Printer Friendly

Don't Let the "Winter Blues" Take Hold: There are things you can do to prevent seasonal affective disorder from affecting your mood.

If you feel sluggish and "down" when it's cold and damp outside, your symptoms may signal seasonal affective disorder (SAD), a type of depression that is triggered by the seasons, and manifests at about the same time every year. "After the switch to daylight savings time, as darkness falls earlier, people with this type of depression start to feel moody, anxious and lethargic," explains Dan Iosifescu, MD, director of Mount Sinai's Mood and Anxiety Disorders Program. Usually SAD improves by spring, but until the days get brighter there are self-help measures that can boost your mood.

What Makes You SAD? SAD is thought to be related to the pineal gland, which is located deep in the center of the brain and acts like a light meter, receiving ambient light via the eyes. Depending on the amount of light received, the gland releases melatonin: a hormone that helps regulate the body's day/night cycle by helping you go to sleep. "During the darker evenings of wintertime, more melato nin is released, and this disrupts the day/night cycle," Dr. Iosifescu observes. "This may result in a noticeable change in your mood, a greater need for sleep, and food cravings as you essentially go into hibernation phase."

Who is at Risk? Women are at more risk of SAD, possibly because their pineal gland is more sensitive to changes in daylight hours. You're also more likely to develop SAD if you live above the 37th parallel, which cuts roughly midway though the contiguous United States from west to east. People who live above the 37th parallel also are more likely to have lower vitamin D levels, since vitamin D production in the skin is related to sunlight exposure--and vitamin D deficiency may contribute to the risk for depressive symptoms.

Elevating Your Mood If you suffer from SAD, get as much natural light as possible. "If you can, get outside and take a walk during the day, especially in the morning," says Dr. Iosifescu. "Several studies suggest that exposure to bright light in the morning helps the brain and body get ready for the new day." Indoors, position your favorite seat near a south-facing window if possible, and consider replacing the light bulbs in the rooms where you spend most time with brighter "full-spectrum" light bulbs. These are more expensive than regular light bulbs, but they provide a light similar to natural sunlight.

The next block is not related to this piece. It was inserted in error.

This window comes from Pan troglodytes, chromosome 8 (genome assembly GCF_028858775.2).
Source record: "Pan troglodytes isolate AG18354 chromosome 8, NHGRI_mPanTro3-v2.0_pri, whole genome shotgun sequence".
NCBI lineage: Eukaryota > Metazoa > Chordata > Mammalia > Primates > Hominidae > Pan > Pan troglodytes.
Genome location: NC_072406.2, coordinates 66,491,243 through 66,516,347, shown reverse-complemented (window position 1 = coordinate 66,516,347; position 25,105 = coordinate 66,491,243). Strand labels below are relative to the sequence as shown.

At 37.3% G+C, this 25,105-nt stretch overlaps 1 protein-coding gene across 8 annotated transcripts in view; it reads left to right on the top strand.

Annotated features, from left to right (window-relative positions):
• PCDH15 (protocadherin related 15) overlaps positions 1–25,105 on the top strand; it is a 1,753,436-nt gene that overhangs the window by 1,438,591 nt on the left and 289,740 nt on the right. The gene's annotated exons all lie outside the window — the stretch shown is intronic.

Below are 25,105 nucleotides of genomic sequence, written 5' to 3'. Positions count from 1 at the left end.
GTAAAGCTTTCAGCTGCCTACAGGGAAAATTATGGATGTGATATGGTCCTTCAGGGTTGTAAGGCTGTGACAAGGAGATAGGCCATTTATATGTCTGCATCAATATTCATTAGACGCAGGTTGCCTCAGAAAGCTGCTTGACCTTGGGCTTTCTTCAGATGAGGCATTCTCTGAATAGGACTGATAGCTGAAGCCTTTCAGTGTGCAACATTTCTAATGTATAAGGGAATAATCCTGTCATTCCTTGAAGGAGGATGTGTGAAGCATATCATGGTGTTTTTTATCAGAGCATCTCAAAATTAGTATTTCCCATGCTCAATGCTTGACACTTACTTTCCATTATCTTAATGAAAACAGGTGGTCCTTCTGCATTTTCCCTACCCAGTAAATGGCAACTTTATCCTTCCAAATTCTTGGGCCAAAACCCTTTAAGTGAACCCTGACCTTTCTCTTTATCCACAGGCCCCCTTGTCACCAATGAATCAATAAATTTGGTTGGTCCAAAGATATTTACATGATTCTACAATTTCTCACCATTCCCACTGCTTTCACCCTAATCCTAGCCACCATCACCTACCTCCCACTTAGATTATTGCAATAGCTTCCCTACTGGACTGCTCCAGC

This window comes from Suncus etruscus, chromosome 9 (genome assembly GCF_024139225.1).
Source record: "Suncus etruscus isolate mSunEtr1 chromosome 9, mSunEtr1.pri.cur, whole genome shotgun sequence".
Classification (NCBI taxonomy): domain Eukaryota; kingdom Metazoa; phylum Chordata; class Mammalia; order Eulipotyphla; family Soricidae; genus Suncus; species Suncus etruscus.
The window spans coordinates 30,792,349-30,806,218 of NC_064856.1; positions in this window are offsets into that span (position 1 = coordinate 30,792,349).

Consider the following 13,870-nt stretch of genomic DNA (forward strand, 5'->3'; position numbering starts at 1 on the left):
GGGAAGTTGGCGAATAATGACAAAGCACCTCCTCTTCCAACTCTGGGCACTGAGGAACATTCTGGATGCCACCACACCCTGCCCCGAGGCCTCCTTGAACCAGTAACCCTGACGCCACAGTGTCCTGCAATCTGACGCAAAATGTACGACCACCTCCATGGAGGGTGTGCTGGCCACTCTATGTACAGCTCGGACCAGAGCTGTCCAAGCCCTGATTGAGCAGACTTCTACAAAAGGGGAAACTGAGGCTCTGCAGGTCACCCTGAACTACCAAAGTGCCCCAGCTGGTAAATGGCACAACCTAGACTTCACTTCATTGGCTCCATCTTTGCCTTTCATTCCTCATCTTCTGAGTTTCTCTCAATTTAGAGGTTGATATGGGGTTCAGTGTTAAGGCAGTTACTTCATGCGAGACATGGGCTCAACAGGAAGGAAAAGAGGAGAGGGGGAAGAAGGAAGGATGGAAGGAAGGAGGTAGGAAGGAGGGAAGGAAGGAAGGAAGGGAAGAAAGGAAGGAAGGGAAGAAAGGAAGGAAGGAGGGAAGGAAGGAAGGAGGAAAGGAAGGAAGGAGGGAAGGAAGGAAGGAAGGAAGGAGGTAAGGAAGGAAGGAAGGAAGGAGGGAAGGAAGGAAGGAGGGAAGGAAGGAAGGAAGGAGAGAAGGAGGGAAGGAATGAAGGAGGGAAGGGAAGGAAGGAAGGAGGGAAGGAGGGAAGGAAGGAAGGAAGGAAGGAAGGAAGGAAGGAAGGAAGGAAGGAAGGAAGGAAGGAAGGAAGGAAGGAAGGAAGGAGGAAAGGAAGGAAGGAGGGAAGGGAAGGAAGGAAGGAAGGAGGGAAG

Light therapy is an effective treatment for SAD, so you also may want to consider purchasing a light box. Available over-the-counter at many drugstores, and also online, these emit a glow that mimics outdoor light and is believed to cause chemical changes in the brain that lift mood. "Select a model that is designed specifically for treating SAD, since these filter out most UV light, which can cause eye and skin damage," Dr. Iosifescu says. "The intensity of the light should be at least 10,000 lux." A light box is typically used for about 30 minutes first thing in the morning after you wake. If you can't commit to that kind of routine, a light visor may be the best solution. These resemble baseball caps or visors, and are comfortable to wear.

Another kind of light therapy is called a "dawn simulator," and is activated by a timer. It is set up in your bedroom to mimic a natural sunrise, turning on early in the morning and gradually increasing in brightness so that you wake up naturally, without using an alarm.

Stay on Schedule Although it may be difficult to do during the winter months, maintaining your schedule and lifestyle will help to keep depression at bay. Dr. Iosifescu notes that SAD is often associated with excessive sleeping, so try to stick to a regular pattern of sleep. "If you don't have a dawn simulator, it may be helpful to have your bedroom lights on a timer to turn on a half-hour before you get up," he advises. "This may help when it comes to waking at a regular time every morning, when it is still dark outside in the winter months. Once you rise, immediately open the curtains in your bedroom to benefit from what light there is."

If these measures don't relieve your depression, talk to your doctor. Several antidepressants, including a class of antidepressants called selective serotonin reuptake inhibitors (SSRIs, such as fluoxetine or sertraline) as well as bupropion, have been shown to be effective in SAD, and some people need a combination of light therapy, medication, and psychotherapy to treat their winter blues.

Caption: People living in areas above IP the 37th parallel are more likely to suffer from seasonal affective disorder.
COPYRIGHT 2017 Belvoir Media Group, LLC
No portion of this article can be reproduced without the express written permission from the copyright holder.
Copyright 2017 Gale, Cengage Learning. All rights reserved.

Article Details
Printer friendly Cite/link Email Feedback
Publication:Focus on Healthy Aging
Date:Dec 1, 2017
Words:776
Previous Article:Heart Tests: Do You Need Them? Most people don't need imaging tests to check their heart health.
Next Article:Will You Need Nursing Home Care?
Topics:

Terms of use | Privacy policy | Copyright © 2018 Farlex, Inc. | Feedback | For webmasters